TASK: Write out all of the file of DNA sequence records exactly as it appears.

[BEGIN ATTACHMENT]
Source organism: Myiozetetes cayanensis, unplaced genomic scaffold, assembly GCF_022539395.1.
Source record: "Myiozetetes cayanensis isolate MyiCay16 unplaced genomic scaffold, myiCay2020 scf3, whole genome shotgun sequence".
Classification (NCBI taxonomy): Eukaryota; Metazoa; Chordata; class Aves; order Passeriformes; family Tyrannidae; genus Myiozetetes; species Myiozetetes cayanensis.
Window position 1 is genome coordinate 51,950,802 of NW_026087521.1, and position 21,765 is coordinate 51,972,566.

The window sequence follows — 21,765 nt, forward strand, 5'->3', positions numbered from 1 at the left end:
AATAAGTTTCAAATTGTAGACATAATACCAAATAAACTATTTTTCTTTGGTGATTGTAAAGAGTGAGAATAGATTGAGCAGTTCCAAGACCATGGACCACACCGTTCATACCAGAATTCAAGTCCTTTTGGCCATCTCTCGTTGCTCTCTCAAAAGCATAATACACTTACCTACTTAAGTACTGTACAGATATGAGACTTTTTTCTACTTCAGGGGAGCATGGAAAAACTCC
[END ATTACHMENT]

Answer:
Source organism: Myiozetetes cayanensis, unplaced genomic scaffold, assembly GCF_022539395.1.
Source record: "Myiozetetes cayanensis isolate MyiCay16 unplaced genomic scaffold, myiCay2020 scf3, whole genome shotgun sequence".
Classification (NCBI taxonomy): Eukaryota; Metazoa; Chordata; class Aves; order Passeriformes; family Tyrannidae; genus Myiozetetes; species Myiozetetes cayanensis.
Window position 1 is genome coordinate 51,950,802 of NW_026087521.1, and position 21,765 is coordinate 51,972,566.

The window sequence follows — 21,765 nt, forward strand, 5'->3', positions numbered from 1 at the left end:
AATAAGTTTCAAATTGTAGACATAATACCAAATAAACTATTTTTCTTTGGTGATTGTAAAGAGTGAGAATAGATTGAGCAGTTCCAAGACCATGGACCACACCGTTCATACCAGAATTCAAGTCCTTTTGGCCATCTCTCGTTGCTCTCTCAAAAGCATAATACACTTACCTACTTAAGTACTGTACAGATATGAGACTTTTTTCTACTTCAGGGGAGCATGGAAAAACTCC